Vehicle to vehicle (V2V) and vehicle to infrastructure (V2I) communication are almost here, bringing with them a new set of benefits and challenges.

Aiming to provide some answers on these challenges, Toyota testified today on the future of surface transportation before the House Committee on Science, Space and Technology’s Subcommittee on Research and Technology.

“The automobile is currently undergoing a technological transformation that is reducing crashes, improving fuel efficiency, and bringing greater convenience and improved quality of life to drivers and passengers,” said Toyota vice president Kristen Tabar, from the Toyota Technical Center. She noted that much of the transformation to come will be based on increasing the level of connectivity in vehicles.

While testifiying, Tabar said Toyota is leading the way to ensure the next generation of vehicle communication brings the highest levels of safety, quality, and convenience to consumers. The following are key aspects of her testimony as provided by Toyota:

“We have no doubt that the technology will save lives, improve the environment, create jobs and help the U.S. maintain technical leadership in a field that will be an important contributor to economic growth in the future,” she said.

However, she outlined several technical and policy challenges that Congress and the Federal government needed to address, including most notably, dedicated short-range communication.

Tabar said lawmakers should preserve and protect the short to medium-range wireless spectrum necessary for V2V and V2I to function properly, which is being threatened by interference from unlicensed devices.

“For the auto industry and those who have been involved in the development of this technology, the use of the spectrum allocated for V2V and V2I communication by unlicensed devices raises significant, and possibly insurmountable, concerns about the potential for harmful interference” Tabar said.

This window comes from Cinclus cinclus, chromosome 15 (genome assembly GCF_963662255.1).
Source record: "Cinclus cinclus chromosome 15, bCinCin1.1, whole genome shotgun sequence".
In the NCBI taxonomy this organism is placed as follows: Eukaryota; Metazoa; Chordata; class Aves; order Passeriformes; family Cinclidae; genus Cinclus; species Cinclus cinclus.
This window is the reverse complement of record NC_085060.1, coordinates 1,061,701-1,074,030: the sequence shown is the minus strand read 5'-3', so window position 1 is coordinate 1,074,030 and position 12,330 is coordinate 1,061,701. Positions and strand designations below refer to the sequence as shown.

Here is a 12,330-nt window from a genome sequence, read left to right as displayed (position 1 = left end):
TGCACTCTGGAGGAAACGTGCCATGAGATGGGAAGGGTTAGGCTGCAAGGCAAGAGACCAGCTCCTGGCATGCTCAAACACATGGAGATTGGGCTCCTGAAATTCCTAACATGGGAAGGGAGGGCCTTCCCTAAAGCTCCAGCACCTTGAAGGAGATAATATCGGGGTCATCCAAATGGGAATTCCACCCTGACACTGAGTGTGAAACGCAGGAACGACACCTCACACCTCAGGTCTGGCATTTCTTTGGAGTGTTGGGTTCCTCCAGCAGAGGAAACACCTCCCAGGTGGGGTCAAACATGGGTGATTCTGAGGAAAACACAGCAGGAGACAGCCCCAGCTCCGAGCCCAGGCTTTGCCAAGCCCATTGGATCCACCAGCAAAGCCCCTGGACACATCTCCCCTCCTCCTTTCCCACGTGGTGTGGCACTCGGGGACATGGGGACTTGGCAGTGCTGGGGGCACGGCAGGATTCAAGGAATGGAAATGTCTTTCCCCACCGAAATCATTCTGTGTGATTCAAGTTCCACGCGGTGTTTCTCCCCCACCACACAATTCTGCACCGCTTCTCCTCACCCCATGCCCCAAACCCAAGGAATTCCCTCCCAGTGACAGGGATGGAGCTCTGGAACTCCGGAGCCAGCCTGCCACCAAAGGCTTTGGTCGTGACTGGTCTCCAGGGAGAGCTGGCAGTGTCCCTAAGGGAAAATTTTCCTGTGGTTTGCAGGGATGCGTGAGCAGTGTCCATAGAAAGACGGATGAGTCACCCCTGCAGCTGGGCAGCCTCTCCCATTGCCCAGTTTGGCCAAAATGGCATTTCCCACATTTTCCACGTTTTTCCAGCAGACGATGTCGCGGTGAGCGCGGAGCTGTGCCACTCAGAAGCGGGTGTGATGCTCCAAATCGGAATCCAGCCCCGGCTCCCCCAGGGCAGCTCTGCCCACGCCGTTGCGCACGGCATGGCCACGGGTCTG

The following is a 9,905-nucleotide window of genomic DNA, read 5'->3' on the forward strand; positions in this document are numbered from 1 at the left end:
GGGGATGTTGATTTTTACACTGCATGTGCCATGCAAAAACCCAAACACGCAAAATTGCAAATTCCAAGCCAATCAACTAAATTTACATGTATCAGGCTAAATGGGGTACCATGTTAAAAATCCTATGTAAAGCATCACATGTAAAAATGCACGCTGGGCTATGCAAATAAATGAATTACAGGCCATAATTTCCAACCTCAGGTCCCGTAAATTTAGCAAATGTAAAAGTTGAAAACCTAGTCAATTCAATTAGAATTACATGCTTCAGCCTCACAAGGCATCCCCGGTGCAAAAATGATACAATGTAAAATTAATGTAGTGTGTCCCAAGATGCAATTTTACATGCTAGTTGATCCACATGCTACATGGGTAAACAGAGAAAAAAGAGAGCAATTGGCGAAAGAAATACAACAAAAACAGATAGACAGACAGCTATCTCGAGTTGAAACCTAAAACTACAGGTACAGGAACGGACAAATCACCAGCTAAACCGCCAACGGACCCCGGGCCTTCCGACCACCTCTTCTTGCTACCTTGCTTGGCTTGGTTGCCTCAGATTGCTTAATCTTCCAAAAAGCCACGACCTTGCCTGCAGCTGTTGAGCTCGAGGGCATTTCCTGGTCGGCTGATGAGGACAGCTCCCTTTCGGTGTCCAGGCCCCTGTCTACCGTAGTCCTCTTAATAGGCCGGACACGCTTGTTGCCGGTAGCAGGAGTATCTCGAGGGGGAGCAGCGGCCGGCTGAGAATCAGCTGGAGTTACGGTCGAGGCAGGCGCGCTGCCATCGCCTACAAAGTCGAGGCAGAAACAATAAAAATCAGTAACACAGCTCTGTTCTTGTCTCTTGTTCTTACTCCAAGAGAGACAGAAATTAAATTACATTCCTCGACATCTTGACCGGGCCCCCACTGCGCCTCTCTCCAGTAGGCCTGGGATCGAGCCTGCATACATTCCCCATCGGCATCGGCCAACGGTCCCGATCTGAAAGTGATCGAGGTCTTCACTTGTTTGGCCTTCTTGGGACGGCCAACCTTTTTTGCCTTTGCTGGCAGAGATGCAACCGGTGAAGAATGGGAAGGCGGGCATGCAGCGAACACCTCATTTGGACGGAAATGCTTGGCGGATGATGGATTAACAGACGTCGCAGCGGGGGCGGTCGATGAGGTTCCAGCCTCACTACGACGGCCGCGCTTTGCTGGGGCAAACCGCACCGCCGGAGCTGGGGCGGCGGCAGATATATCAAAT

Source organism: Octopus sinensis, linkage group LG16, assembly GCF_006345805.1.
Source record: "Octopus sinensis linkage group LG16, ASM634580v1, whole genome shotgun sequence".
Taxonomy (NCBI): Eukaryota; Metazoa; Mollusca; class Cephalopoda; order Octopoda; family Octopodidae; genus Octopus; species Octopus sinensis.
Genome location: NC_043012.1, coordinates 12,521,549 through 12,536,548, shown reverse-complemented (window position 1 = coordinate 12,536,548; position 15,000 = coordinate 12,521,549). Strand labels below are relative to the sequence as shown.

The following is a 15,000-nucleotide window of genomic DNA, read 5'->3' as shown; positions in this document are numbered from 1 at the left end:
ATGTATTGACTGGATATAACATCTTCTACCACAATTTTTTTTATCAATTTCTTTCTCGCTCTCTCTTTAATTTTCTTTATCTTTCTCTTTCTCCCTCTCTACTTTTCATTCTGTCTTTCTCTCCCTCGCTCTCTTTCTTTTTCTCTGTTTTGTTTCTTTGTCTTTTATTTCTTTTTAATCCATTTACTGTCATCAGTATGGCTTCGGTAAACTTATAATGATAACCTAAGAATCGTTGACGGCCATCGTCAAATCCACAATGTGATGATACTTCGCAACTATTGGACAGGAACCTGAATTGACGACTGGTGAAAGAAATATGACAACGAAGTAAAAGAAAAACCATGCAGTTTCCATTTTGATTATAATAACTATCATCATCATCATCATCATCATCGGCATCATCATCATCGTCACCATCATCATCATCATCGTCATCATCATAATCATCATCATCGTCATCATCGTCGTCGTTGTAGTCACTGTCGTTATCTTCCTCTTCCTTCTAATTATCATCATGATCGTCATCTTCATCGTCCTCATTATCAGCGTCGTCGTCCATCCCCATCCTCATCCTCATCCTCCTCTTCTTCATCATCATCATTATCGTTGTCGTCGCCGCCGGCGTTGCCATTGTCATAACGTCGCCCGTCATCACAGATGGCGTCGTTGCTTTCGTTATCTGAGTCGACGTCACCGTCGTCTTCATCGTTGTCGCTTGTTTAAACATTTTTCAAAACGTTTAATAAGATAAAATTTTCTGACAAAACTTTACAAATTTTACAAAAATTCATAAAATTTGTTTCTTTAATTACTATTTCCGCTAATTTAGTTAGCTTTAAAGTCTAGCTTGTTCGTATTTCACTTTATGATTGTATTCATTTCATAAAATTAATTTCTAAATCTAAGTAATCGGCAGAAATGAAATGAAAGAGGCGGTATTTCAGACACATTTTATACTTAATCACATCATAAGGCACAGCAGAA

She also noted that it would be unfortunate if the U.S. had to shut the door on V2I communication technology because of a lack of intelligent infrastructure investment. “Congress and U.S. Department of Transportation should be looking at ways to incentivize or facilitate the build out of infrastructure to support V2I communication,” she said.

She cited Japan’s strong commitment to infrastructure investment as one of the major reasons Toyota began commercialization of V2I in that country.

New connected vehicle technology also raises security and privacy concerns. “The truth is that the success of the technology is in large part dependent on public acceptance, and public acceptance requires that the network be adequately secure and that the privacy of drivers and passengers be preserved,” she said.

Because of those concerns, Tabar said that as Toyota begins the very early stages of commercial deployment of new V2V and V2I technology, the company does not anticipate full integration of the communication system and electronic control elements of the vehicle in order to limit ramifications of a potential cyber incident.

As systems become more integrated, security will become an undeniably critical element. “The good news is that the connected vehicle system is being developed to support the security that is required and to minimize the potential for hacking,” she said.

It would be tragic if uninformed and exaggerated concerns about security and privacy ended up chilling the further development of this transformational technology that will save lives.

Finally, she advised the subcommittee to devote more research and development into autonomous driving technologies, including how V2V and V2I communication technology can be leveraged effectively to support automated driving.